gone

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See also: góneʼ

English[edit]

Etymology[edit]

From Middle English gon, igon, gan, ȝegan, from Old English gān, ġegān, from Proto-Germanic *gānaz (gone), past participle of *gāną (to go). Cognate with West Germanic Scots gane (gone), West Frisian gien (gone), Low German gahn (gone), and Dutch gegaan (gone).

Pronunciation[edit]

Verb[edit]

gone

  1. past participle of go
  2. Alternative spelling of gon or gon': short for gonna, going to.
    • 2006, Noire [pseudonym], Thug-A-Licious: An Urban Erotic Tale, New York, N.Y.: One World, Ballantine Books, →ISBN, page 24:
      Take or be taken. Get yours or get got. It was the code of the streets and I'd lived by it. The way things was looking, I was prolly gone die by it too.

Adjective[edit]

gone (comparative further gone or goner, superlative furthest gone or gonest)

  1. Away, having left.
    Are they gone already?
  2. No longer existing, having passed.
    The days of my youth are gone.
    All the little shops that used to be here are now gone.
  3. Used up.
    I'm afraid all the coffee's gone at the moment.
    The bulb's gone, can you put a new one in?.
  4. Dead.
    • 1837, L[etitia] E[lizabeth] L[andon], “The Marriage”, in Ethel Churchill: Or, The Two Brides. [], volume I, London: Henry Colburn, [], →OCLC, page 221:
      Dust, that a breath could blow aside, yet that was once, like ourselves, animate with hope, passion, and sorrow, is below; around are the vain memorials of human grief and human pride; yet all alike dedicated to the gone.
  5. Doomed, done for.
    Have you seen the company's revenue? It's through the floor. They're gone.
  6. (colloquial) Not fully aware of one's surroundings, often through intoxication or mental decline.
    Don't bother trying to understand what Grandma says; she's gone.
    • 1991, Stephen Fry, The Liar, London: Heinemann, →OCLC, page 28:
      [] she put on a kind of sing-song voice whenever she was pissed, it was one of the signs that she was really gone []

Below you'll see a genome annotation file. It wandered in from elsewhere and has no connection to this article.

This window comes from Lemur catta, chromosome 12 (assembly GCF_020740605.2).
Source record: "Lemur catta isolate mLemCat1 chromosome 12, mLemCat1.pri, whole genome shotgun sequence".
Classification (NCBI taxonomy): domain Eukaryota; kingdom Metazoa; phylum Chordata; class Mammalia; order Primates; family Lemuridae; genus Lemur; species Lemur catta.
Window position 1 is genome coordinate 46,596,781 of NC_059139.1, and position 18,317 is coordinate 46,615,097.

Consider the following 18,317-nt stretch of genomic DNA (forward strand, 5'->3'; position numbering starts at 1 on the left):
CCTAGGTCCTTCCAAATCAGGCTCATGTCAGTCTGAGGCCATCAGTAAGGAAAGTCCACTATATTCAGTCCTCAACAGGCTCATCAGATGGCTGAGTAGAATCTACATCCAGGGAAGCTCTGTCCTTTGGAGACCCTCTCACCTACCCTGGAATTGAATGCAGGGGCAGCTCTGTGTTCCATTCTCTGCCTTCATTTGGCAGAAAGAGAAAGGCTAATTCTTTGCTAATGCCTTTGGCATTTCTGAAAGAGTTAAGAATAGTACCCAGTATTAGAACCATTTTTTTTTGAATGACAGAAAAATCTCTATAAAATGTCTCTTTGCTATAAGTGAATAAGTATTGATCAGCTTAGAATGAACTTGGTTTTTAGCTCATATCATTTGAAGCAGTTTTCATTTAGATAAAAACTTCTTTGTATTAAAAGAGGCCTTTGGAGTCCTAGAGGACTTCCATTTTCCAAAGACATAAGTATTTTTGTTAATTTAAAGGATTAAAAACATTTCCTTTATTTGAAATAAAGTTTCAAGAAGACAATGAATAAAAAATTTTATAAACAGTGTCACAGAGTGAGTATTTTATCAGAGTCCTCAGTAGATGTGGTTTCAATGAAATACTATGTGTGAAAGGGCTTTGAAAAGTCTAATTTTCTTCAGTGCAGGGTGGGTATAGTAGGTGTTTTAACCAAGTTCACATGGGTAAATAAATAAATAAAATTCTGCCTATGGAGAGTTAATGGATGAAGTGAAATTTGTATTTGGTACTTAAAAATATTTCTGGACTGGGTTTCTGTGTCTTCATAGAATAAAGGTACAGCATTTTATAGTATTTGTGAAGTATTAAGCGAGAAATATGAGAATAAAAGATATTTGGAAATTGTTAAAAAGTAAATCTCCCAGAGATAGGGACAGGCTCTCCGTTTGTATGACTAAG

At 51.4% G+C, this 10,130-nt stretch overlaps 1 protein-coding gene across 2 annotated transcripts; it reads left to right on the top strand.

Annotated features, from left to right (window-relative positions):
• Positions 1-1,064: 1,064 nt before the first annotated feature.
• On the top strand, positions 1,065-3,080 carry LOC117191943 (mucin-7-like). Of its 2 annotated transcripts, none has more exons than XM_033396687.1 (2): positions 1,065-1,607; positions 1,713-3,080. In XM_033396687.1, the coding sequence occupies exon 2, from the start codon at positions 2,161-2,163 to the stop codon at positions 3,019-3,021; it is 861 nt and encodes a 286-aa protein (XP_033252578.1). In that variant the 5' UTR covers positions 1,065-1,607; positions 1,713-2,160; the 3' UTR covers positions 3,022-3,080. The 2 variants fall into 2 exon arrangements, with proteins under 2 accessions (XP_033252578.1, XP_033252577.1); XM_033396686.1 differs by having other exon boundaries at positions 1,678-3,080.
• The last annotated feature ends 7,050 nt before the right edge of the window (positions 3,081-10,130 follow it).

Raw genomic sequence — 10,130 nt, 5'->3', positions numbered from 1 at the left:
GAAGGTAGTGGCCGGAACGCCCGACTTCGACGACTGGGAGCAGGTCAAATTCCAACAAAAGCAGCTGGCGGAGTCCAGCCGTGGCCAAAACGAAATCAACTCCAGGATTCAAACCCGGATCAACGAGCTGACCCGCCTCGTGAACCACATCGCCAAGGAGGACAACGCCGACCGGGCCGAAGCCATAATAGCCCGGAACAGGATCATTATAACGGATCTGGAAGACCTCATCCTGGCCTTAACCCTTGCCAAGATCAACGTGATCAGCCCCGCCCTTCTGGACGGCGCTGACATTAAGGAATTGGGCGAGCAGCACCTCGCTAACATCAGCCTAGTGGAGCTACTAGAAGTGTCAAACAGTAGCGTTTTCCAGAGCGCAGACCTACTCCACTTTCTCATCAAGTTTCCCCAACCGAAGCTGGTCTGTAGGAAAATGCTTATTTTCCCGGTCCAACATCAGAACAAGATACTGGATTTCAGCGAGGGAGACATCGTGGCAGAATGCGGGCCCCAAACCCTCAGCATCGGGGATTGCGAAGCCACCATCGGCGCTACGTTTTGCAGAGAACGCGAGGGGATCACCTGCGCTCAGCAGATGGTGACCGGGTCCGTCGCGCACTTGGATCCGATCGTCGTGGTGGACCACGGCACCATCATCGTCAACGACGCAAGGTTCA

7. (slang) Entirely given up to; infatuated with; used with on.
    He's totally gone on her.
  8. (informal, US, dated) Excellent, wonderful; crazy.
    It was a group of real gone cats.
    • 1957, Jack Kerouac, chapter 11, in On the Road, Penguin, published 1976, →OCLC, part 1, page 61:
      “All right, all right, don’t drop your gold all over the place. I have found the gonest little girl in the world and I am going straight to the Lion’s Den with her tonight.”
    • 1975, Garry Marshall et al., “Richie's Flip Side”, in Happy Days, season 2, episode 21, spoken by Richie Cunningham (Ron Howard):
      Dad, I want to be a jock. All a jock needs is some hep patter and a real gone image. Now, they just don't teach that jazz in college.
  9. (archaic) Ago (used post-positionally).
    • 1999, George R.R. Martin, A Clash of Kings, Bantam, published 2011, page 491:
      Six nights gone, your brother fell upon my uncle Stafford, encamped with his host at a village called Oxcross not three days ride from Casterly Rock.
  10. (US) Weak; faint; feeling a sense of goneness.
  11. Of an arrow: wide of the mark.
  12. Used with a duration to indicate for how long a process has been developing, an action has been performed or a state has persisted; pregnant.
    She’s three months gone

Translations[edit]

Preposition[edit]

gone

  1. (Britain, informal) Past, after, later than (a time).
    You'd better hurry up, it's gone four o'clock.

Derived terms[edit]

References[edit]

  • gone”, in OneLook Dictionary Search.

Anagrams[edit]

Fijian[edit]

Noun[edit]

gone

  1. child

French[edit]

Alternative forms[edit]

Etymology[edit]

Apparently from Franco-Provençal gonet.

Pronunciation[edit]

Noun[edit]

gone m (plural gones)

  1. (Lyon dialect) kid (child)
    Synonyms: enfant, gosse

Further reading[edit]

Middle English[edit]

Etymology 1[edit]

From Old English guma.

Noun[edit]

gone

  1. Alternative form of gome (man)

Etymology 2[edit]

From Old English gān, ġegān.

Verb[edit]

gone

  1. Alternative form of gon (gone)

Plautdietsch[edit]

Verb[edit]

gone (3rd person present jeit, past jinkj, past participle jegone)

  1. to walk
  2. to go, to move
  3. to proceed
  4. (baking, of dough) to rise

Yola[edit]

Verb[edit]

gone

  1. present participle of goe
    • 1867, GLOSSARY OF THE DIALECT OF FORTH AND BARGY:
      Gone to glaade.
      After it is set.

References[edit]

  • Jacob Poole (1867), William Barnes, editor, A Glossary, With some Pieces of Verse, of the old Dialect of the English Colony in the Baronies of Forth and Bargy, County of Wexford, Ireland, London: J. Russell Smith, page 42